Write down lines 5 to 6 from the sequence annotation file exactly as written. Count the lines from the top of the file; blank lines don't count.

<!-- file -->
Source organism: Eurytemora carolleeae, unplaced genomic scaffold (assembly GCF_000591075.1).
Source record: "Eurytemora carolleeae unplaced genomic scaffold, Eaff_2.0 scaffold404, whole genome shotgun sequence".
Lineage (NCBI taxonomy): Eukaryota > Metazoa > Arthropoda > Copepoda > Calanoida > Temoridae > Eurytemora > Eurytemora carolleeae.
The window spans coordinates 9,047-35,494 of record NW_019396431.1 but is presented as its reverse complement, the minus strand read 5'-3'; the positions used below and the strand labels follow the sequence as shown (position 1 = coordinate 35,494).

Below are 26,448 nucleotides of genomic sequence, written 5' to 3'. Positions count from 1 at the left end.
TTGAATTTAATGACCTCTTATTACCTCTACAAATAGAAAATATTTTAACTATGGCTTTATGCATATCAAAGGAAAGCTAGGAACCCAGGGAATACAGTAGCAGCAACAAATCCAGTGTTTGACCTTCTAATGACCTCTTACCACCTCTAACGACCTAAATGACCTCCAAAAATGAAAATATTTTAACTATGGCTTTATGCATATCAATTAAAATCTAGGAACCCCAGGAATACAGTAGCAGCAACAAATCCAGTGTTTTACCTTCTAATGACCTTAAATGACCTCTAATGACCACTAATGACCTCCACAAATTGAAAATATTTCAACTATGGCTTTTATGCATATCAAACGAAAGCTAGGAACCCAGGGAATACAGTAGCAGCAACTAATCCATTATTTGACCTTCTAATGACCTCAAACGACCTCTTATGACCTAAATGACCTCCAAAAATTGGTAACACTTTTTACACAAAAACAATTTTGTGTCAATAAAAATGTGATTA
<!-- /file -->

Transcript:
Below are 26,448 nucleotides of genomic sequence, written 5' to 3'. Positions count from 1 at the left end.
TTGAATTTAATGACCTCTTATTACCTCTACAAATAGAAAATATTTTAACTATGGCTTTATGCATATCAAAGGAAAGCTAGGAACCCAGGGAATACAGTAGCAGCAACAAATCCAGTGTTTGACCTTCTAATGACCTCTTACCACCTCTAACGACCTAAATGACCTCCAAAAATGAAAATATTTTAACTATGGCTTTATGCATATCAATTAAAATCTAGGAACCCCAGGAATACAGTAGCAGCAACAAATCCAGTGTTTTACCTTCTAATGACCTTAAATGACCTCTAATGACCACTAATGACCTCCACAAATTGAAAATATTTCAACTATGGCTTTTATGCATATCAAACGAAAGCTAGGAACCCAGGGAATACAGTAGCAGCAACTAATCCATTATTTGACCTTCTAATGACCTCAAACGACCTCTTATGACCTAAATGACCTCCAAAAATTGGTAACACTTTTTACACAAAAACAATTTTGTGTCAATAAAAATGTGATTA